Very few places offer close-up contact with nature as the Maasai Mara National Reserve in Kenya. This piece provides a personal experience of how relaxing and enjoyable the reserve could be.

Enjoy Yourself in Kenya For Half the Price

It may sound clichéd and boring, but I bet we all need it. As in, at least once in a while, we need to just get lost in the grips of nature: free ourselves to unspoilt air’s therapy, soaking up green scenery backlit by a golden sun tucked somewhere up in the blue sky. I just want more of it! Yes, I can’t have enough of the calmness gleaned from nature, the peace, the sense of aloofness from troubles and the pleasing pleasantness of it all…and I want more…and even more on a trip. To travel to a new place and still feel like local. To talk about the boys and girls down the streets in the first-person plural. To kick the balls like locals and drink from the same goblet like they do. Yeah, I want all of that, because they make the trip fun and the story worth telling.

Masai People| Credit: Magical Kenya

Kenya did that for me the last time I was there. It has amazing safari experience in Masai Mara, postcard-perfect beaches at Watamu, a sky-kissing mountain with a glacier on top and massive lake in Nanyuki, colourful culture and food, and friendly people just in every corner. It’s just a country that’ll continue to be on my mind.

Click here for a Travel Deal to Kenya

I never knew how much stress I had put myself until my dad said I should take a break and go on holiday. That’s very much unlike him. You know those dads that treat all their staff the same way, whether you’re their child or not? Yeah, that’s the kind of man he is. And he won’t stop giving me targets!

I was so glad to run away for some days. For a while I was confused. Where really do I go? The Caribbean, America? Europe or where? Then it occurred to me on one of those days that most of my clothes were now bigger. Hmm, I had lost weight under intense work schedule and I needed rest.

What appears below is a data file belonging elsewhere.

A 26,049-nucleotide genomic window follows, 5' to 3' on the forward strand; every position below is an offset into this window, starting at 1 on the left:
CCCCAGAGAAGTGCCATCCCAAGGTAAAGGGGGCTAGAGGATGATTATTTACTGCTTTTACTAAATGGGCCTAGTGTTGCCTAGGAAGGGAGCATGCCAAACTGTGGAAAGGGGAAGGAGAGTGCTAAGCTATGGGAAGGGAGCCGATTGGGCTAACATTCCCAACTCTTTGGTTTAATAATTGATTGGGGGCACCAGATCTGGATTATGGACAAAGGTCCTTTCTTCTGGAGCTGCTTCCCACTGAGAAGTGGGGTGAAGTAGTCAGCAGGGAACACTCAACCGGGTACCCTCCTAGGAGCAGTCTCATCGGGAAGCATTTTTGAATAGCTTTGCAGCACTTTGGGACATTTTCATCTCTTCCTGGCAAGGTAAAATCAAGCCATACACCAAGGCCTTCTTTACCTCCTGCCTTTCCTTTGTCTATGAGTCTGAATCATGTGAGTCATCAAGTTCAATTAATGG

Well, I packed my bag ready for Kenya. The choice was, in fact, made after a miniminimanimo kind of gamble. I bought the 7-day tour from deals.afrotourism.com where too many options almost made me mad.

Find Cheap flights here

The Murtala Muhammed International airport in Lagos has a funny reputation—that’s a matter for another day, though I understand things have changed now. In any case, that was where the journey officially began with a flight on Kenya Airways straight to Nairobi.

Surprise surprise! The Afro Tourism guys were true to their words. I had barely stepped into the waiting area of Jomo Kenyatta International Airport (JKIA) in Nairobi, when I saw a young man and lady holding a placard with my name boldly written on it. “Welcome to Kenya”, they both chorused in voices quite laden with Swahili accent. Their smiles were genuine, and it was lost on me that I was just meeting them for the first time. They took my luggage and led me to a waiting car. Then zoom, we cruised, well, not really into Nairobi per se, but to another airport: Wilson airport, where we boarded another aircraft to Masai Mara National Reserve. The journey between JKIA and Wilson took us about an hour.

Aerial view of Wilson Airport in Nairobi

Wilson is a small airport, consisting of a large room where you check your bags and wait till you are led to your plane. My guides told me that most local flights from Nairobi take off here. The airport has a food service counter which serves coffee and sandwiches. We took some while waiting for our flight. The toilets are clean too. And the sofas are comfortable.

When I finally arrived at the lodge I would call home for the next few days, I heaved a sigh of relief. I had travelled so long to be here and the view alone was all I needed at the time. I stood for a moment to take it all in: the greens, the river, the beautiful pieces of artwork decorating the walls, oh, I hadn’t looked well enough, there were hippos in the water too, then the huge dining area, the frescos, the large swimming pool with turquoise water that looked like they were fetched from the Indian ocean, and the gorgeousness of it all. When I finally entered the spacious, luxury-spoilt apartment that is now my room—for now at least, I smiled: you know that wicked smile of spoilt happiness! “This is really amazing”, I thought.